Its a sin to kill a mockingbird.

This line, spoken by Atticus, sums up the theme
of this book. A mockingbird is a harmless bird that makes the world more pleasant. In
To Kill A Mockingbird by Harper Lee, the mockingbird symbolizes Boo Radley and
Tom Robinson, who were both peaceful people who never did any harm. To kill or harm
them would be a sin.

Scouts father, Atticus, tells Scout and Jem, Id rather you shoot at
tin cans in the backyard, but I know youll go after birds. Shoot all the blue jays you
want, if you can hitem, but remember its a sin to kill a mockingbird.(p.69) The
mockingbird symbolizes these two characters because it does not have its own song.
Whereas, the blue jay is loud and obnoxious, the mockingbird only sings other birds
songs. Therefore, the mockingbird is seen through the other birds.

The people of
Maycomb only knew Boo Radley and Tom Robinson by what others said about them.
Both of these characters do not really have their own song in a sense, and therefore, are
characterized by other peoples viewpoints.Boo Radley went through his life never wanting to hurt a fly. He left gum,
pennies, and wax dolls for Scout and Jem. He sewed Jems pants and left them on the
fence so he could get them easily.

He also saved Scouts and Jems lives while risking
his own. Boo was a fragile and gentle person. Throughout the novel, Scout, Jem, and
Dill are curious about the mysterious Boo Radley because he never comes outside from
his house or associates with anyone in the neighborhood. The children are, in fact, afraid
of him because of all the stories they hear about him from the people in Maycomb. For
example, Miss Stephanie tells the children that while Boo was sitting in the living room
cutting a magazine, he drove the scissors into his parents leg, pulled them out, wiped
them on his pants, and resumed his activities.

(p.ll) After hearing stories like these, the
children consider him to be evil. Gradually they assume more about Boo because he
never plays outside or with anyone, and therefore, the children are not convinced
otherwise. Boo Radley becomes a game for the children and they act out Boo Radley
scenarios that they believed to be true. These stories were based on the gossip that trails
through their neighborhood. In reality, no one knew anything about Boo Radley.

stayed inside of his house and remained reclusive in Maycomb County. At the end of the
book, Scout finally meets Boo Radley after he helps her and Jem escape Mr. Ewell. She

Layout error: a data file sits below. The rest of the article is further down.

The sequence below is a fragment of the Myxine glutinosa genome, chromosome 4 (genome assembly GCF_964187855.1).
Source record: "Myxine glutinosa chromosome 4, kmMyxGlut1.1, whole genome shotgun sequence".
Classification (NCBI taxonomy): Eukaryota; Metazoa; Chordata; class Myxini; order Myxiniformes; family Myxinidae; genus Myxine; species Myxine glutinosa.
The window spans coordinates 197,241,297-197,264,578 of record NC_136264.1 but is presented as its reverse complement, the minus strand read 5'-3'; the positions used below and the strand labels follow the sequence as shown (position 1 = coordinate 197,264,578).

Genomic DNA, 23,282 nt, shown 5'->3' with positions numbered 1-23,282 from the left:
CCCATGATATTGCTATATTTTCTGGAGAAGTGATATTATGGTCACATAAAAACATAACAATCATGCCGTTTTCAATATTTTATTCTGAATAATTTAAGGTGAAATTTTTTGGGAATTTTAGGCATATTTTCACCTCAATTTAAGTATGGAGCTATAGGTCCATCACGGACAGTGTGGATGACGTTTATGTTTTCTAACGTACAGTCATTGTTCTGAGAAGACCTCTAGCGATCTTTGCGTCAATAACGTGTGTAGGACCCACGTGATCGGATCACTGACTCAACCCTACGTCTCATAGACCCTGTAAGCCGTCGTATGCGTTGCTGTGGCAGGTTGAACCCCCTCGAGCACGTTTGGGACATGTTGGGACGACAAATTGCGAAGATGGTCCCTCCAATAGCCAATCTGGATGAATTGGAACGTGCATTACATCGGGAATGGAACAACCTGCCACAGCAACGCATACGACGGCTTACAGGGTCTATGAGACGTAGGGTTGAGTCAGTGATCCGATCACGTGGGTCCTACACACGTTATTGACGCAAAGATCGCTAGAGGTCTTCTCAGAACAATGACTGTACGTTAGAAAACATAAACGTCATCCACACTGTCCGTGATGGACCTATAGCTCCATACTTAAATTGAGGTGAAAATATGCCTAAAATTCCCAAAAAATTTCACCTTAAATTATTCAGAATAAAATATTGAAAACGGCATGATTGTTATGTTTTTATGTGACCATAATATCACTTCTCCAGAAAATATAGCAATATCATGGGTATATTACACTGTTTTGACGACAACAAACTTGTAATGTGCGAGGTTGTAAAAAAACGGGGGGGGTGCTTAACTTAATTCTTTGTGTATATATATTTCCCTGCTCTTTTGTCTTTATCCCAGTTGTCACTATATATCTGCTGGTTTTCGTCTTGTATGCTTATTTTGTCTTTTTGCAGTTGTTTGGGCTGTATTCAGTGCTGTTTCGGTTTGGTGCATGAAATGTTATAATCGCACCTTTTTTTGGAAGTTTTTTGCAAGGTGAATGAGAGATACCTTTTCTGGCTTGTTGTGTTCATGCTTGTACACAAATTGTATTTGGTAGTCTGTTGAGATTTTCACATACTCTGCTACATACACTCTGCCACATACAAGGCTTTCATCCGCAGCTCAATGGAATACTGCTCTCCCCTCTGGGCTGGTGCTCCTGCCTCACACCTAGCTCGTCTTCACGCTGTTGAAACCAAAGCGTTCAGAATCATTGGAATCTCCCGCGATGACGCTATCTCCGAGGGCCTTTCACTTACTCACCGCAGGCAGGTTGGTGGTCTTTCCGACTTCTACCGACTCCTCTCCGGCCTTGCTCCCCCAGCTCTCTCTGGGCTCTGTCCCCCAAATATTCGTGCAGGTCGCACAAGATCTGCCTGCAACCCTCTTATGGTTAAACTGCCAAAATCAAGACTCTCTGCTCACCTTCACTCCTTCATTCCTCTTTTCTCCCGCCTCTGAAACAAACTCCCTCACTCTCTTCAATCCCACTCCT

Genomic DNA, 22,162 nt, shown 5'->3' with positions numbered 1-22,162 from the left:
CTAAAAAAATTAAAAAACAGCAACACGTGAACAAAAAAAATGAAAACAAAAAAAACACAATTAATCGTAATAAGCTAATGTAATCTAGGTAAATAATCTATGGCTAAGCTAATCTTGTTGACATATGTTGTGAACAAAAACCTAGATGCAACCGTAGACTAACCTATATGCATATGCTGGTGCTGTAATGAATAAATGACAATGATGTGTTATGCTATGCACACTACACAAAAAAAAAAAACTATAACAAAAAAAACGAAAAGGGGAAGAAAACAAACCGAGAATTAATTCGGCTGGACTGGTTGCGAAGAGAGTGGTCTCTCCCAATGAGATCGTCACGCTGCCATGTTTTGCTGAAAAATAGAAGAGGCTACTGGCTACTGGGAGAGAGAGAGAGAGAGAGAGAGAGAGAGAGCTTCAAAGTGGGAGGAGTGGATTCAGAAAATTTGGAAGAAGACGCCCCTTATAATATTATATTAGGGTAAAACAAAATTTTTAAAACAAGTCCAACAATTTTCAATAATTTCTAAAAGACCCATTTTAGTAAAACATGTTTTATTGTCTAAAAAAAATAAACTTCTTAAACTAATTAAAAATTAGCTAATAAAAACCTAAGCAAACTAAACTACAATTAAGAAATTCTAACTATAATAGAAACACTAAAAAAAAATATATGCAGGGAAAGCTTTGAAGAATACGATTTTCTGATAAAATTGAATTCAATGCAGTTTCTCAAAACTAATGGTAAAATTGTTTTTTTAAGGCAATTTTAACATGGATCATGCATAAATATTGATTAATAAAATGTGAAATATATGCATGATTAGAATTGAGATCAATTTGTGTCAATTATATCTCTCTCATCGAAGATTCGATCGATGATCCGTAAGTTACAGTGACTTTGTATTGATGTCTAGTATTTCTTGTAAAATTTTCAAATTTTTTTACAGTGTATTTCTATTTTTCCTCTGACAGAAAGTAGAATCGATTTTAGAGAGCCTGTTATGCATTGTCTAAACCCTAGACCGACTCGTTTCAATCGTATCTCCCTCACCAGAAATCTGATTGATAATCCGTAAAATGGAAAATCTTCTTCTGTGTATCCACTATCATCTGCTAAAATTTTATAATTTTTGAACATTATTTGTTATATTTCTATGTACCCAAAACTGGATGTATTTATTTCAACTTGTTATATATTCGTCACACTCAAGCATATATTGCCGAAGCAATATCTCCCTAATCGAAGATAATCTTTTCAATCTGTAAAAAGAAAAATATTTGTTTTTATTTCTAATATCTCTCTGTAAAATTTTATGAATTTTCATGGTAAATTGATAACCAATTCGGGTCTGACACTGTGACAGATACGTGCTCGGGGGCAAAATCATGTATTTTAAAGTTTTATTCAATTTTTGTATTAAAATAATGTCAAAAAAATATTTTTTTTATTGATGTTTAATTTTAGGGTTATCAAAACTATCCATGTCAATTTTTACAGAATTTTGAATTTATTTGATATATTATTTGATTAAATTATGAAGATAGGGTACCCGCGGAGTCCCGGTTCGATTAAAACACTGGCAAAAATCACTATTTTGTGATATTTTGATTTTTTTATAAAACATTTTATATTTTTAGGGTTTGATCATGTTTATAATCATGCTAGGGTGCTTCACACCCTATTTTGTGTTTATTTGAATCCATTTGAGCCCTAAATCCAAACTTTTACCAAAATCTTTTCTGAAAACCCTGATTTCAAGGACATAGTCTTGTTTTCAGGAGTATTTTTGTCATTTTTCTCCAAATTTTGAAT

finds that her beliefs about him are not true. Essentially, she finds the songs that the
neighbors were putting into his mouth were not true.

Chopping wood and doing whatever he could for Mayella Ewell was Tom
Robinsons only crime. Just like Boo Radley, Tom never harmed a soul. He risked his
own safety by helping Mayella, and he did it because someone needed him. It was like a
mockingbird being shot down when Robinson was accused of raping Mayella. To the
people of Maycomb County, Tom Robinson is just a sorry nigger, who committed an
unthinkable crime. Tom represents the black race in American society at that time and
was a victim of racism.

Like Boo Radley, Tom Robinson is characterized by what the
people of Maycomb County say about him. After being accused of rape, most of the
people see him as an evil beast. During the trial while Bob Ewell testifies, he points to
Tom Robinson and says, I seen that black nigger yonder ruttin on my Mayella. (p.73)
According to Mr.

Ewell, Tom Robinson is an animal who tormented and violated his
daughter. Throughout the trial, Tom is portrayed in this manner because of the racist
mentality of the people in Maycomb. Even though there is a sufficient amount of proof
which shows he did not commit the crime, Tom is a black man who will be denied
justice. Atticus reinforces this idea when he tells Jem, in our courts, when its a white
mans word against a black mans, the white man always wins. (p.

220) Generally, this
was the mentality of most Americans at the time. Black people did not have their own
song, other people sang their songs based on beliefs about them. Like Boo Radley,
people only knew Tom Robinson through what others said about him.In the book, Boo Radley is a micro version of Tom Robinson.

Boo is the outcast
of the neighborhood, but at the time, Tom was the outcast of the society. Throughout the
trial, Scout and Jem believe in Tom Robinsons innocence. They see him for who they
believe he is, and do not know enough about racism to be part of it. They did not believe
the trial was fair because they believed there was evidence in Tom Robinsons favor. At
the end of the book, however, Scout realizes the same about Boo Radley. When she
finally meets him, she sees how unfair she had been to him.

In actuality, Boo contradicts
everything that the children believed about him. The fact that no one realized the unfair
treatment of Tom Robinson made his death that much more tragic.Harper Lee uses the mockingbird to symbolize Tom and Boo. When Atticus tells
Jem and Scout that it is a sin to kill the mockingbird, this refers to the actions directed
toward Tom and Boo.

It was a sin to dislike Tom and Boo based on what others say
about them. They were punished by the people in Maycomb because they did not have
their own voice. Lee is trying to explain to her readers that there are many people
without their own voice in our society. As it is a sin to kill a mockingbird, it is a sin to
kill those without a voice. Scout realized that it was wrong to assume evil things about
Boo Radley.

It was unfortunate that the people of Maycomb did not realize their unfair
treatment of Tom Robinson. A mockingbird was shot and the readers get to see how